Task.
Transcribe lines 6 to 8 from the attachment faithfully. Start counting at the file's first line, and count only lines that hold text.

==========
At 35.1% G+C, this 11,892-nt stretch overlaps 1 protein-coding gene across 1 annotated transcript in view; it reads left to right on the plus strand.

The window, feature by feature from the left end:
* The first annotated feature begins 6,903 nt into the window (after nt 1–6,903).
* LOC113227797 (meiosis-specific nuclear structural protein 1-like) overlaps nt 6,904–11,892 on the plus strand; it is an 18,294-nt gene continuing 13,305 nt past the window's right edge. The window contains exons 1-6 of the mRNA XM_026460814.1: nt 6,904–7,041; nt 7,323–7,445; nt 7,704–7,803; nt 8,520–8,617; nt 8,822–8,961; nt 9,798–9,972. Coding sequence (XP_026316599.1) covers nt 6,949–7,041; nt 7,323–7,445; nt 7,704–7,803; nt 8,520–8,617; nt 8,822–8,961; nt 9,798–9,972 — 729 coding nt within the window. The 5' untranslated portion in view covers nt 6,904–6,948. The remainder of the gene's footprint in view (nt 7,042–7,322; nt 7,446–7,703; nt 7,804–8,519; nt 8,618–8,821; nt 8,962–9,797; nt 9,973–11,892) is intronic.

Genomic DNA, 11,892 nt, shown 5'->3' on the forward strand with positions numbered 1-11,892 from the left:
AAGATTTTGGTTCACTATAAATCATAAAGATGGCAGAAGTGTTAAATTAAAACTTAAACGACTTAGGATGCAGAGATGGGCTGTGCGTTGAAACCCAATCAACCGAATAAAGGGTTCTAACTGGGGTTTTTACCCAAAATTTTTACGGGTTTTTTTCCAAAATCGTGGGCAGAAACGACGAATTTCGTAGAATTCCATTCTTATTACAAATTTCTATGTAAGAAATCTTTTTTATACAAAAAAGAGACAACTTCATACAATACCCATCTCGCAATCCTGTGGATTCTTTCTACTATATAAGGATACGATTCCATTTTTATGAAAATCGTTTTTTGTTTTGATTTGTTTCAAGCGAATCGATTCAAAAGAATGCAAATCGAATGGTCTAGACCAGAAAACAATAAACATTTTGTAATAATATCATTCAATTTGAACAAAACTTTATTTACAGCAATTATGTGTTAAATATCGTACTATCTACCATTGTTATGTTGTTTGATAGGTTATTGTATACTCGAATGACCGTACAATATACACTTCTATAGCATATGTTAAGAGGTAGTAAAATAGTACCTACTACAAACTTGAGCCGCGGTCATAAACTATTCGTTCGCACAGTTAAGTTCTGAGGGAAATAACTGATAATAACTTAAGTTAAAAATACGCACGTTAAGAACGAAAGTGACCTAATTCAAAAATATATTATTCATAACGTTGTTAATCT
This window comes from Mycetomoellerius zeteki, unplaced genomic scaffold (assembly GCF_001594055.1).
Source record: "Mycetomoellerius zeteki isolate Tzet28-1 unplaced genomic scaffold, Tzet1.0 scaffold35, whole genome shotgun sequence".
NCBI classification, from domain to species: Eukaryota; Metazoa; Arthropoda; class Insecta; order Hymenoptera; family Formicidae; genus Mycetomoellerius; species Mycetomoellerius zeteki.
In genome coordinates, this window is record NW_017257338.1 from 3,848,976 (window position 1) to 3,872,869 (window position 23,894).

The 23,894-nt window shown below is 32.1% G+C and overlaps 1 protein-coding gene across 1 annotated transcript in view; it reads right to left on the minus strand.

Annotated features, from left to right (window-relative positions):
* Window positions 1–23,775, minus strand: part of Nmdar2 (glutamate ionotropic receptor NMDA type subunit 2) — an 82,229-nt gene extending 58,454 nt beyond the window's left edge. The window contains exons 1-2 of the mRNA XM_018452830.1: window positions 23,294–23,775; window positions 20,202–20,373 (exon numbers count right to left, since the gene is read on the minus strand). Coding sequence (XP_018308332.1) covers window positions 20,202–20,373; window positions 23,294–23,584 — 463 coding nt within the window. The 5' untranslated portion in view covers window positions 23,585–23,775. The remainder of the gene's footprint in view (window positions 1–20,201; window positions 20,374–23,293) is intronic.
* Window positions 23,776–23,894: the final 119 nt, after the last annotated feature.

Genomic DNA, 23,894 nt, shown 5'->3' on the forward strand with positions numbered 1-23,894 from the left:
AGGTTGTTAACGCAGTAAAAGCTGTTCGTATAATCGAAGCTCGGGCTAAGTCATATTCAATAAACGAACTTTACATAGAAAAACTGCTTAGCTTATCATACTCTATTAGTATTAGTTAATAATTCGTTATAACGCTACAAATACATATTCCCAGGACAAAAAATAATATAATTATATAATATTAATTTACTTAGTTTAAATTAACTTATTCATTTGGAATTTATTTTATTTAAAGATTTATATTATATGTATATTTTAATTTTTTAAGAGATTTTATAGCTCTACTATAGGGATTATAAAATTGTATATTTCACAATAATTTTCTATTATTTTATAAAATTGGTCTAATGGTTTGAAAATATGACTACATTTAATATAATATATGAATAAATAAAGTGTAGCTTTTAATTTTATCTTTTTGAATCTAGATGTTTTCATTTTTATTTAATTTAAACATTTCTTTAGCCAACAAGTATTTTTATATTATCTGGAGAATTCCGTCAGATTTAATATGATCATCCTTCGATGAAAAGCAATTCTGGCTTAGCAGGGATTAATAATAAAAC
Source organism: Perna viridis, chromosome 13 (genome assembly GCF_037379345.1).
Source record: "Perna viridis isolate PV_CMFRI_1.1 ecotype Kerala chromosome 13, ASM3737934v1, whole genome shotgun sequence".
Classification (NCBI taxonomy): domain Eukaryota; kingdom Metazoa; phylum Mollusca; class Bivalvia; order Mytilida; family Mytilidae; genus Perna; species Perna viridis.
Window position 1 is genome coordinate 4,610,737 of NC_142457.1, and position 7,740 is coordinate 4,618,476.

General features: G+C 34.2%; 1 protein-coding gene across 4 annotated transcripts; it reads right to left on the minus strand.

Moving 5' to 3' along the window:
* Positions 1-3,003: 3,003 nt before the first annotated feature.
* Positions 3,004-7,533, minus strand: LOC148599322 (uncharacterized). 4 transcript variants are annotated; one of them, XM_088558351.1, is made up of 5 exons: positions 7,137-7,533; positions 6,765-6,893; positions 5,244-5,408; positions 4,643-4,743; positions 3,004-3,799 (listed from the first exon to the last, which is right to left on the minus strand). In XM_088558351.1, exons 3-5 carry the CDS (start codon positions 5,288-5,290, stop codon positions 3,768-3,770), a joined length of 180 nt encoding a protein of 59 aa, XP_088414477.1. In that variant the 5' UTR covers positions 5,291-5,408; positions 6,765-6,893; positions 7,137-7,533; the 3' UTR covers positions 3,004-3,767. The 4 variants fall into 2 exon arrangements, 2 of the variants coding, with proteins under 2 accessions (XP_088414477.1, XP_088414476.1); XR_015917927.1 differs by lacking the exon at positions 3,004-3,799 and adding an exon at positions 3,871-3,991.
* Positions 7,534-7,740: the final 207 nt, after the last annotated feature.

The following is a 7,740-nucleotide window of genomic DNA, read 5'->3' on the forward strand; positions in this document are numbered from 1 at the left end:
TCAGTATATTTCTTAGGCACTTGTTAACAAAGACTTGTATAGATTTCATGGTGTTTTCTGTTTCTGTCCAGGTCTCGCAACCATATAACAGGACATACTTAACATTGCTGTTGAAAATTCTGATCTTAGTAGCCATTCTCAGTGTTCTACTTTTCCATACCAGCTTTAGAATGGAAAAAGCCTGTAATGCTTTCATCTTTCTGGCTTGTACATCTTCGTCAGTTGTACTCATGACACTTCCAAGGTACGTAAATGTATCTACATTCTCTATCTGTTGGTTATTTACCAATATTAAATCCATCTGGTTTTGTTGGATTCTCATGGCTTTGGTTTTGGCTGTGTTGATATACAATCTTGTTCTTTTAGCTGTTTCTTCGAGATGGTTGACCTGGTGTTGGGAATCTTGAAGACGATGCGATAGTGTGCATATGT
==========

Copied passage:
AAGATTTTGGTTCACTATAAATCATAAAGATGGCAGAAGTGTTAAATTAAAACTTAAACGACTTAGGATGCAGAGATGGGCTGTGCGTTGAAACCCAATCAACCGAATAAAGGGTTCTAACTGGGGTTTTTACCCAAAATTTTTACGGGTTTTTTTCCAAAATCGTGGGCAGAAACGACGAATTTCGTAGAATTCCATTCTTATTACAAATTTCTATGTAAGAAATCTTTTTTATACAAAAAAGAGACAACTTCATACAATACCCATCTCGCAATCCTGTGGATTCTTTCTACTATATAAGGATACGATTCCATTTTTATGAAAATCGTTTTTTGTTTTGATTTGTTTCAAGCGAATCGATTCAAAAGAATGCAAATCGAATGGTCTAGACCAGAAAACAATAAACATTTTGTAATAATATCATTCAATTTGAACAAAACTTTATTTACAGCAATTATGTGTTAAATATCGTACTATCTACCATTGTTATGTTGTTTGATAGGTTATTGTATACTCGAATGACCGTACAATATACACTTCTATAGCATATGTTAAGAGGTAGTAAAATAGTACCTACTACAAACTTGAGCCGCGGTCATAAACTATTCGTTCGCACAGTTAAGTTCTGAGGGAAATAACTGATAATAACTTAAGTTAAAAATACGCACGTTAAGAACGAAAGTGACCTAATTCAAAAATATATTATTCATAACGTTGTTAATCT
This window comes from Mycetomoellerius zeteki, unplaced genomic scaffold (assembly GCF_001594055.1).
Source record: "Mycetomoellerius zeteki isolate Tzet28-1 unplaced genomic scaffold, Tzet1.0 scaffold35, whole genome shotgun sequence".